The pandemic raised more awareness about the role of contact surfaces. Disinfecting the contact surfaces or having contact surfaces with integral abilities to self-disinfect with antimicrobial technologies help to cut the infection chains. Meeting areas, hot-seat desktops in the office, self-service desks and similar places with high-touch surfaces are infection hotspots, which are optimal setups for antimicrobial furniture and equipment. Reducing the microbe amount from contact surfaces also reduces the risk of infection (Cassandra D. Salgado MD, 2013).

ISKU+ is an antimicrobial furniture collection. Read more here.

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3. Ventilation & Air purification

Good indoor air quality enhances productivity and wellbeing in the interior whether it is an office space, class room or even at home. In contrast, having high levels of carbon dioxide in a room might cause you a headache and makes you feel tired. Opening a window occasionally might help a lot.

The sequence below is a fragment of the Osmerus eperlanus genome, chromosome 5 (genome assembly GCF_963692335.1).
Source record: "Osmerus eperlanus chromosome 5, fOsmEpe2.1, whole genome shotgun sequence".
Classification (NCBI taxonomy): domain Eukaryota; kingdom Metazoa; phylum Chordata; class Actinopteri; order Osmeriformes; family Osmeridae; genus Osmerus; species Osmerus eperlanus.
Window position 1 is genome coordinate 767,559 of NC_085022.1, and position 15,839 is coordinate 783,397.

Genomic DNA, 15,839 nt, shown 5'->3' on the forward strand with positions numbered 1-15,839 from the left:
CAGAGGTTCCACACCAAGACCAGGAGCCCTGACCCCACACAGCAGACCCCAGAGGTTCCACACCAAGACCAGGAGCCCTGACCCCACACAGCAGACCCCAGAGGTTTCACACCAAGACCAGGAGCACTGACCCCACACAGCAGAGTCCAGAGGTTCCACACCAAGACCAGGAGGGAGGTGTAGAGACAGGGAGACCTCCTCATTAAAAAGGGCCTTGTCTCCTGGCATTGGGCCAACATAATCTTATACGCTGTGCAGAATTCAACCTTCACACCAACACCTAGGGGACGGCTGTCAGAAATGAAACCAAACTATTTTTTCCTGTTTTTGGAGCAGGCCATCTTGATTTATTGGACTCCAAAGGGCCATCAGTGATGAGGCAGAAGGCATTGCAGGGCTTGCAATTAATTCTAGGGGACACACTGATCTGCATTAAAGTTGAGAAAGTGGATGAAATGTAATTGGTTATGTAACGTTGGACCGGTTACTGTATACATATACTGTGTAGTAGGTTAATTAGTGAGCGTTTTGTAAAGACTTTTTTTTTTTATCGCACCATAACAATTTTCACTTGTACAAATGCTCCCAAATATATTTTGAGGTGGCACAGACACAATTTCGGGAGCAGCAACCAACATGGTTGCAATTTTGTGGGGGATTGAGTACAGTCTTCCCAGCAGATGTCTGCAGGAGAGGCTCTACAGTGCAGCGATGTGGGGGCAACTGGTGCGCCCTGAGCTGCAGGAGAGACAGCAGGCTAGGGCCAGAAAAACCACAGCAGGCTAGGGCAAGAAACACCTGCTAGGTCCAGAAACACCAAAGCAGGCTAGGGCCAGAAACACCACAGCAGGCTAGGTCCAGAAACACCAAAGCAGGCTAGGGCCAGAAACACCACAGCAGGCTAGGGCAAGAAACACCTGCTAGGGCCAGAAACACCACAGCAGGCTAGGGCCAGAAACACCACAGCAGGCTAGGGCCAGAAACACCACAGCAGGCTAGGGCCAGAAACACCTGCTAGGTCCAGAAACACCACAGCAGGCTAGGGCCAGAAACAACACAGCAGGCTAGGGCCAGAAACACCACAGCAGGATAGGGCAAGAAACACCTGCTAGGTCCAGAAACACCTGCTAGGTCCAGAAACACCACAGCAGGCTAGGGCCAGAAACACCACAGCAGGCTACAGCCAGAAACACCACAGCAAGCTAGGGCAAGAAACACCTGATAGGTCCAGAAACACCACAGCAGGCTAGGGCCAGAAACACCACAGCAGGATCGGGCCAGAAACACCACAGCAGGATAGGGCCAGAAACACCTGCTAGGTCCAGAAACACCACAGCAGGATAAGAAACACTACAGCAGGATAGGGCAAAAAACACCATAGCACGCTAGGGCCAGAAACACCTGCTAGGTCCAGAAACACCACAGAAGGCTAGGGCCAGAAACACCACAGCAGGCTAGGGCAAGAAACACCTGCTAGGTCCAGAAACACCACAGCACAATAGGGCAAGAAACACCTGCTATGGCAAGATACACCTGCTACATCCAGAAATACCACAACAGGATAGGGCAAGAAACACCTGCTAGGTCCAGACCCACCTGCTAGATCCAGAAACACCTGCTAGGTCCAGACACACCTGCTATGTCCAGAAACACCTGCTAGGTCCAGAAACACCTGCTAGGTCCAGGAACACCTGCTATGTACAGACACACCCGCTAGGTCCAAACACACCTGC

Furthermore, ventilation is also a key solution to mitigate contagion via aerosol particles. Aerosol particles together with pathogens may concentrate and stay airborne for long periods of time posing a risk to crowded indoor spaces (Aalto University, 2020). Additionally, proper air purification and light-based technologies moderate the aerosol risk likewise via reducing microbe amount with UV-C irradiation and collecting the particles to a HEPA-filter for instance. UV-C irradiation has shown to be effective against wide range of microbes, also SARS-CoV-2, commonly known as the COVID-19 (Christiane Silke Heilingloh, 2020).

4. Distancing and dividing